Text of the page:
This article originally appeared in: Mandolin Magazine, Winter 2002 issue
In past columns I have explained a little about how Celtic music developed through the centuries and how various instruments including the mandolin have been absorbed into the tradition. I want to deal this time with harmonies, but we need to start with a little historical perspective first.
There are several parallel Celtic musical traditions, developed for different reasons and on different instruments. For centuries harpers would use their diatonic instruments to play melodies with arpeggiated chordal coloration. But until very recently harpers did not mix with other folk musicians. Their function was more courtly and formal. In fact, it wasn’t until our generation that classically-trained traditionalists like Sean O’Riada and Paddy Moloney of the Chieftains began combining Irish harp in ensembles with fiddles, flutes, and pipes and finger-style guitarists turned O’Carolan tunes into standards.
Speaking of pipes, there are the two very different worlds of Scottish Highland pipes and Irish uilleann pipes, neither of which mixed much with other instruments beside drums until this century. Again, it was our generation that recognized Highland pipes as one of the great rock and roll instruments ever and bands like the Tannahill Weavers and the Battlefield Band blazed loud and boisterous new directions to take both military and dance tunes in. The quieter uilleann pipes, played by pumping a bellows with one elbow with the drones pointing down to one side and the melodic chanter on the knee, were used both for dance tunes and for haunting set pieces and slow airs. Developed and improved upon during the Industrial Revolution, some uilleann pipes began to feature valve keys called regulators which could change the pitch of the drones and, within strict limits, supply chordal accompaniment to the melody. But like the Highland pipes, uilleann pipes did not play with fiddles and flutes in ensembles as a rule until very recently.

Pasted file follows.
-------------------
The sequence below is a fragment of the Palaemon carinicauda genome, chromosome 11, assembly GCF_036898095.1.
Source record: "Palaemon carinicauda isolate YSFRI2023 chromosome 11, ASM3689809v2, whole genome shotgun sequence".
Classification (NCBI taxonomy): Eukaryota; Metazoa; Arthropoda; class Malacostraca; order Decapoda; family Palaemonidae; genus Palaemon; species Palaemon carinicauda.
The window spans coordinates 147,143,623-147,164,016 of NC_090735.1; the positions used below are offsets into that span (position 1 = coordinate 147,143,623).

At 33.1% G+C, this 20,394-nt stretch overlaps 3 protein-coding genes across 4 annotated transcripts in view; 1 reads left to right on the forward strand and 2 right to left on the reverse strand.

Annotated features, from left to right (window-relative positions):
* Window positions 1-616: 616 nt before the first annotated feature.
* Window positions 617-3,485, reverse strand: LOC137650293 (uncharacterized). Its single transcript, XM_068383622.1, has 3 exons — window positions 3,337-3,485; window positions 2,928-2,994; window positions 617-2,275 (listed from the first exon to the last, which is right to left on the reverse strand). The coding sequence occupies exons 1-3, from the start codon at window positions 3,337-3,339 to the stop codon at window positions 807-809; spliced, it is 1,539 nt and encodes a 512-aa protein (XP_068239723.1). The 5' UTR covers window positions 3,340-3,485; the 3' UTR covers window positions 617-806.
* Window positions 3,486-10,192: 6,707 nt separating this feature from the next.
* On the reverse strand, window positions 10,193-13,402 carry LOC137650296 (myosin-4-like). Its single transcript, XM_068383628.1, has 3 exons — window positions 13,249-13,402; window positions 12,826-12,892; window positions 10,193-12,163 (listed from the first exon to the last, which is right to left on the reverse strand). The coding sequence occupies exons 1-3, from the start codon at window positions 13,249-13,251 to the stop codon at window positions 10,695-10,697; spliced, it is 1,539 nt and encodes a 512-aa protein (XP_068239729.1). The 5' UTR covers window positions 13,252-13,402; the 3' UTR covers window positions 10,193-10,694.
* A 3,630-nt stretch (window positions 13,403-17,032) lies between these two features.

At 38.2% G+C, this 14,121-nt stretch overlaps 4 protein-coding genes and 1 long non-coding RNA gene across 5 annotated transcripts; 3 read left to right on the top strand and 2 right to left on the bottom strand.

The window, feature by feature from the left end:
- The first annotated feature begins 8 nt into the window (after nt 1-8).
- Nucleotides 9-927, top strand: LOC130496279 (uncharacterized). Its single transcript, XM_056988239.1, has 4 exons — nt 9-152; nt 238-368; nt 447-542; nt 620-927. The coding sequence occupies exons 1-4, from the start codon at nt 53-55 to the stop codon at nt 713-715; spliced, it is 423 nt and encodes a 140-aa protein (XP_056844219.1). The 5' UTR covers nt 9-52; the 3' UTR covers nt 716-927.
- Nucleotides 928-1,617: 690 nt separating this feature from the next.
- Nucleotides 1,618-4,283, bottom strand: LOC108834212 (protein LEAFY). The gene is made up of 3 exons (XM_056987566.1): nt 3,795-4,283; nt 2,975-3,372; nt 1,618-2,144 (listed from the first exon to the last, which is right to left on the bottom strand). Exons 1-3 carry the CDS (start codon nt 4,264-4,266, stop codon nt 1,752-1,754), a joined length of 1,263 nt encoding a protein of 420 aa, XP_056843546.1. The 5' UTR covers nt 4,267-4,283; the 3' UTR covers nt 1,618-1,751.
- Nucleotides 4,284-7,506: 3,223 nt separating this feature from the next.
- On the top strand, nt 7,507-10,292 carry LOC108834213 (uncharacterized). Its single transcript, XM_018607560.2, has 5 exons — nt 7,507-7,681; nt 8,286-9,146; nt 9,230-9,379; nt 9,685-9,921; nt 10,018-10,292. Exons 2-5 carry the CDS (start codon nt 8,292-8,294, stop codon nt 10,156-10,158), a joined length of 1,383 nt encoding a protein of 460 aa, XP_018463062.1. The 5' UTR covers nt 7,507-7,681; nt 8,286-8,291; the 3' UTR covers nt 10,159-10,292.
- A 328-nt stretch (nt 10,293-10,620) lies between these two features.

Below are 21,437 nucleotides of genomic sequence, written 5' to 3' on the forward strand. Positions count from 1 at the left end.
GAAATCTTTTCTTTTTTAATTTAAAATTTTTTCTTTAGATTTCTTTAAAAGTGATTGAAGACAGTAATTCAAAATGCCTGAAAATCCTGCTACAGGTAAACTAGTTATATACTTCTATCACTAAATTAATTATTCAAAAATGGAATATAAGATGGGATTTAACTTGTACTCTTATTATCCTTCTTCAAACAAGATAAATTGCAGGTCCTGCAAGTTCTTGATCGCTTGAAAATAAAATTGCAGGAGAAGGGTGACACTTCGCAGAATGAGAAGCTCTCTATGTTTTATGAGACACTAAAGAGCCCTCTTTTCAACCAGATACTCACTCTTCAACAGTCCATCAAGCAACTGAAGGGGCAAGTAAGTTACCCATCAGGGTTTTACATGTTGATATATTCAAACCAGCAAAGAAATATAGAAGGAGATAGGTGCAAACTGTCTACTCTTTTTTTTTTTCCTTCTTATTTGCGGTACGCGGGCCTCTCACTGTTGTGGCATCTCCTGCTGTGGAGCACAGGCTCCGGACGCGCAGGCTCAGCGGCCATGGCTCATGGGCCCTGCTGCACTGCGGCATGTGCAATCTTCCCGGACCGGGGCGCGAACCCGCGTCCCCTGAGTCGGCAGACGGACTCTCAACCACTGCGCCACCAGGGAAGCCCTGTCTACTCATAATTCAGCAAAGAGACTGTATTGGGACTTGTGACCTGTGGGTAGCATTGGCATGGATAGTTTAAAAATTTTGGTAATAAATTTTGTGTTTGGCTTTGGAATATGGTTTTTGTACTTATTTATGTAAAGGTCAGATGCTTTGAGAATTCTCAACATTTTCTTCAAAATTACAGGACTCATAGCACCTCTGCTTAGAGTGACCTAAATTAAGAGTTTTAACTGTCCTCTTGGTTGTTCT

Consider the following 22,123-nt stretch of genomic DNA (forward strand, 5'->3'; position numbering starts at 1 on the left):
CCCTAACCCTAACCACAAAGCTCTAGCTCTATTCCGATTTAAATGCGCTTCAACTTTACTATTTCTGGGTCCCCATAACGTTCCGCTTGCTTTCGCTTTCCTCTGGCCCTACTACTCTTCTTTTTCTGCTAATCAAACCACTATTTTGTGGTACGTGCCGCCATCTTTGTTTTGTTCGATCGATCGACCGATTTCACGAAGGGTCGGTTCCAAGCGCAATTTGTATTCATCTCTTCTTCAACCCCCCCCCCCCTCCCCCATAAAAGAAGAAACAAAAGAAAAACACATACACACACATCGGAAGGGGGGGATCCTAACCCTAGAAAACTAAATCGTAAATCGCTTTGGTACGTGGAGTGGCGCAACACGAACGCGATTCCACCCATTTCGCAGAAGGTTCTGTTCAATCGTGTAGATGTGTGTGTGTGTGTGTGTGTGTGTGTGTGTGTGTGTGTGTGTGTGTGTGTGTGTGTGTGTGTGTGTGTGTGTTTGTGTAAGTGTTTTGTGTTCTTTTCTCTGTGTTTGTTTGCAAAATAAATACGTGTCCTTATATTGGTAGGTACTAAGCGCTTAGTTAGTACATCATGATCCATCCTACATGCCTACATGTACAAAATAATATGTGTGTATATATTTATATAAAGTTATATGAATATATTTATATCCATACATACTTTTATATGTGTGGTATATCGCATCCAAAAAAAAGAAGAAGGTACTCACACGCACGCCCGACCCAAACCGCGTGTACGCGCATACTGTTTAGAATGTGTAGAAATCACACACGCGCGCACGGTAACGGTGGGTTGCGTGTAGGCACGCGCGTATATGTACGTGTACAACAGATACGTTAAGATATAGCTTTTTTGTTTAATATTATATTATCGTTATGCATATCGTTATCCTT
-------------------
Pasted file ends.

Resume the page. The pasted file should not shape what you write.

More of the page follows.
Then there are the dance tunes—the jigs and reels and hornpipes written on and for fiddles, flutes, whistles, and free reeds—which most mando players are most drawn to. These, too, have been treated primarily as a straight melody art form if you don’t count the oom-pah accompaniments played by accordions a century ago and then imitated by pianos on through the 20th century right up to the modern folk revival.
The old recordings of the great fiddlers of the 20s like Michael Coleman are often hell to listen to today, because of the stultifying and ham-fisted piano accompaniments. But as guitars gained popularity in sessions, new chordal voicings and possibilities got experimented with and it became permissible to break step with all the unison players and toss in some harmony. And now to our general delight, the harmonic fun that Celtic musicians have with even the simplest tunes passes the old masters by leaps and bounds.
Mandolins and citterns are among the most versatile instruments in modern Celtic music simply because one minute we can whip out melodies complete with cool ornaments and the next we can drive tunes with chords and rhythmic emphasis. We can also borrow the drone idea from the pipes and create implied chord changes by moving melodic phrases against open strings. We’ll have some fun with that next time.